Defending Alvin Kamara
Kamara is for the Saints what Saquon Barkley is for the Giants — a do-everything back who can not only run the ball but may well be more valuable, and dangerous, as a pass receiver. Last season, he had 1,554 yards from scrimmage (728 rushing, 826 receiving). He scored 13 touchdowns. This season, Kamara has 141 rushing yards and 289 receiving yards that puts him on pace for 2,293 yards from scrimmage. Kamara’s 30 receptions leads NFL running backs.
Bettcher said Thursday there is no magic elixir for defending a running back in the passing game. No way to assign a specific player to cover him on each pass route he runs.
“At the end of the day we have to play fundamentally sound football,” Bettcher said. “There‘s no perfect call to get one guy on him every snap of the game.”
The good news? Through three games, Football Outsiders has the Giants ranked No. 5 in the league in covering running backs. The bad news? Of course, it is that none of the backs they have had to handle have the receiving skills or quality of quarterback delivering the ball that Kamara has.
Chad Wheeler vs. Cameron Jordan
Wheeler’s second start at right tackle isn’t going to get any easier. A week after surrendering three sacks and two quarterback hits to future Hall of Famer J.J. Watt, Wheeler will generally line up against New Orleans defensive end Cameron Jordan. After earning All-Pro honors during a 13-sack 2017 season, Jordan is tied for the league lead this season with four sacks.
“He (Jordan) will be on the (offensive) right side most of the game, so he’ll be over there with Chad and Pat (Omameh) and on the edges with the tight ends,” coach Pat Shurmur said. “It’s going to be a challenge to get him blocked, and I think it’s important that we battle him through the game much like we did J.J. Watt.”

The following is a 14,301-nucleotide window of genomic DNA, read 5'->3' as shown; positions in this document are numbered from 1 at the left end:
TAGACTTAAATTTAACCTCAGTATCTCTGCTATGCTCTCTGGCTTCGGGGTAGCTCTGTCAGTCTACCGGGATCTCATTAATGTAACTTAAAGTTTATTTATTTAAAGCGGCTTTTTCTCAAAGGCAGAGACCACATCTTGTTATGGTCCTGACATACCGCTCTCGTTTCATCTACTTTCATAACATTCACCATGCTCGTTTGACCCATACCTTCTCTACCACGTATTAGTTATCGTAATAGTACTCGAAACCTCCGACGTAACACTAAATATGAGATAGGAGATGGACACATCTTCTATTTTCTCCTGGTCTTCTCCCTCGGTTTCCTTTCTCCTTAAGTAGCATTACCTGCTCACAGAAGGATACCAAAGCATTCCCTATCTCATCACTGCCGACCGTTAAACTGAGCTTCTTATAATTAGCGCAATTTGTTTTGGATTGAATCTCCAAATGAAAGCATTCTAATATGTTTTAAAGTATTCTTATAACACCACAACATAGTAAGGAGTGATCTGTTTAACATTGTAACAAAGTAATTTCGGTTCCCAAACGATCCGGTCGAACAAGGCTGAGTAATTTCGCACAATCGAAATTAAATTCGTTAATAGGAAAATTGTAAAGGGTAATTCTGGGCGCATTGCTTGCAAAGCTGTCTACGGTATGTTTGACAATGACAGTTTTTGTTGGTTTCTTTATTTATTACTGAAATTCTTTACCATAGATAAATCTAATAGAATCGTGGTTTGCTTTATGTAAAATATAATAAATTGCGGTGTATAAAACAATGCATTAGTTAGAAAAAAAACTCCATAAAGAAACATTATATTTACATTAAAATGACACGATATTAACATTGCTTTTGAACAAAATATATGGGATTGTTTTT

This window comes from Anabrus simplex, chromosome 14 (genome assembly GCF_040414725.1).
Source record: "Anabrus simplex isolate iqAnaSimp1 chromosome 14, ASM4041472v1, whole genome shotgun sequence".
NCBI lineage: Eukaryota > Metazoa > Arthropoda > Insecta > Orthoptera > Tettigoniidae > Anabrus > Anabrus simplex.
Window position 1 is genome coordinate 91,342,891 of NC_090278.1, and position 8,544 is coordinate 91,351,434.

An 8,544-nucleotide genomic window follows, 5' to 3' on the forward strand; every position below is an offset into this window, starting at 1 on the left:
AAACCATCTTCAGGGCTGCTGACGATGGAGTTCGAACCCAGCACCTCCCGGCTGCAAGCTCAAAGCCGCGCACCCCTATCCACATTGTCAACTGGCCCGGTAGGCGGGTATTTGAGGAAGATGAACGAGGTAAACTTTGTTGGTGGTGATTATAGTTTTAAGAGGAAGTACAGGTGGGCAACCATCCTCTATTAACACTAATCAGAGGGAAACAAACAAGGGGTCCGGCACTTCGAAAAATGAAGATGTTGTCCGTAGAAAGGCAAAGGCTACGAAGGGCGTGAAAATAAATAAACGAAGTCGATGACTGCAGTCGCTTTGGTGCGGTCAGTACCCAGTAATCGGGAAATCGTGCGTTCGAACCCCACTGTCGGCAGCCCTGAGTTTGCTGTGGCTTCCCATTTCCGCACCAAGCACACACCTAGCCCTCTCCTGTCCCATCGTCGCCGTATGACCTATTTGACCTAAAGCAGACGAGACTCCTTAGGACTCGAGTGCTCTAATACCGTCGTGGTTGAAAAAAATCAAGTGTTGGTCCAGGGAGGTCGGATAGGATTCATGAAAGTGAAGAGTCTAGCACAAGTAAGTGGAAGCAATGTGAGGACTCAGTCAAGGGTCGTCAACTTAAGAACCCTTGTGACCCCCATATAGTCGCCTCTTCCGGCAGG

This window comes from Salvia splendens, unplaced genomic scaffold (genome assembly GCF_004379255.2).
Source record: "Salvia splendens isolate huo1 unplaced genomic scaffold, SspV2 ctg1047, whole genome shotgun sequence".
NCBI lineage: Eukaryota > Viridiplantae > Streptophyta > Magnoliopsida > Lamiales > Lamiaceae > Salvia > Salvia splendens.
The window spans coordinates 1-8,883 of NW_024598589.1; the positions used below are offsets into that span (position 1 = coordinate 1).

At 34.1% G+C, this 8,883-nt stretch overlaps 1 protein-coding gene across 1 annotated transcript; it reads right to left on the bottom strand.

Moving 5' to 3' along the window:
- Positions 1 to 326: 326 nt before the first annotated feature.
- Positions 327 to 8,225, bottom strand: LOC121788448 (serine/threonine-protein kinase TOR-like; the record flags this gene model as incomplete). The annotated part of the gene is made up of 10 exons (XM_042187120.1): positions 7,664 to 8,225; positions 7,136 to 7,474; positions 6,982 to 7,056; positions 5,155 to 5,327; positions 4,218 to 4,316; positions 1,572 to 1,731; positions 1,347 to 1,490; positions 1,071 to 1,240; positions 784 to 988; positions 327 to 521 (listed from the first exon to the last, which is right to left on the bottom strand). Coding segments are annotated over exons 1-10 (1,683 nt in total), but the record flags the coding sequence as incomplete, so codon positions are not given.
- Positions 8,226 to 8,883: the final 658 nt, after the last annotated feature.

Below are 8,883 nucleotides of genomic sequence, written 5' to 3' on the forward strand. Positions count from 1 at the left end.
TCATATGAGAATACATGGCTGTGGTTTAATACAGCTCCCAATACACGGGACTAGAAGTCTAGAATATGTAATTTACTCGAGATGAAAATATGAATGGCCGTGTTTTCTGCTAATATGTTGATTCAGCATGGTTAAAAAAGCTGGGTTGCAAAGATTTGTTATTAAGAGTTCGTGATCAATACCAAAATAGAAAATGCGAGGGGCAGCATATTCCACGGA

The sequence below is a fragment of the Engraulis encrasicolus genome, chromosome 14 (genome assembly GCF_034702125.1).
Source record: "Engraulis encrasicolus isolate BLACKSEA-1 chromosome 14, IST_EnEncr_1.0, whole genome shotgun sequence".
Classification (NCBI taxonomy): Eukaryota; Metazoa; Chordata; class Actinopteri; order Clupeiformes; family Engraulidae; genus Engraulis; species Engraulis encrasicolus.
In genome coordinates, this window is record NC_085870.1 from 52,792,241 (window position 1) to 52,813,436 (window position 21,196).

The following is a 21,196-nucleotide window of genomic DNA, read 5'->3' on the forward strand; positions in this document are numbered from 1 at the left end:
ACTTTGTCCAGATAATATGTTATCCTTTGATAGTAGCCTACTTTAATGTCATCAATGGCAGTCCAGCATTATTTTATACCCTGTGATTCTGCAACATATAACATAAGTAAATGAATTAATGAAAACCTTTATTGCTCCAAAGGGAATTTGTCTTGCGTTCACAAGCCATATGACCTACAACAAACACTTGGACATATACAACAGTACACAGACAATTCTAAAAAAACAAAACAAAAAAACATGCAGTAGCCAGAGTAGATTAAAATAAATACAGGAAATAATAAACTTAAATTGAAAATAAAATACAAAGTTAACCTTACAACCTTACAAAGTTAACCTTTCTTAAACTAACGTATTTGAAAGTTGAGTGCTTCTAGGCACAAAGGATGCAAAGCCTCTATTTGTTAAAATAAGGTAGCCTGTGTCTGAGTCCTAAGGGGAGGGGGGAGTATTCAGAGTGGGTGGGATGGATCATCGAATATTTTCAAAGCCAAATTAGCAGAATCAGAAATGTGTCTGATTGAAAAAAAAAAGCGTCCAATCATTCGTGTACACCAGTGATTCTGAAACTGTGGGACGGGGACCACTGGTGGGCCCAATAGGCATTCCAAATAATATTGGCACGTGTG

Shurmur said that last week vs. Watt he felt Wheeler had been left one-on-one too often, and that “I can’t put him in those situations as much as I did.”
So, expect help on that side much of the day from tights ends Rhett Ellison and Scott Simonson, along with whoever is in the game at running back.
Adventures in the return game
The Giants are 25th in the league in kickoff return yardage, averaging just 19.3 yards. They are 30th in the league in punt returns, averaging just 3.0 yards per return with a long return of 6 yards.
Kaelin Clay, acquired at the beginning of the season to do that job, had a key fumble Week 1 and has already been waived. Stacy Coley, signed to replace Clay, muffed the first punt return of his career and ran back his first kickoff as a Giant for only 6 yards.
Cody Latimer (22.3 yards on four returns) did not practice Wednesday or Thursday due to a knee issue. That means Coley might be the primary kick and punt returner Sunday. The Giants will need more than they got a week ago.
“When you get a young guy in there, the first punt return of his career, you’ve just got to relax, let the plays come to you, and just do what you know how to do,” special teams coordinator Thomas McGaughey said. “It’s just again, young players. They’re going to make mistakes, they’ve got to learn, and eventually we’ll get them to where we want to be.”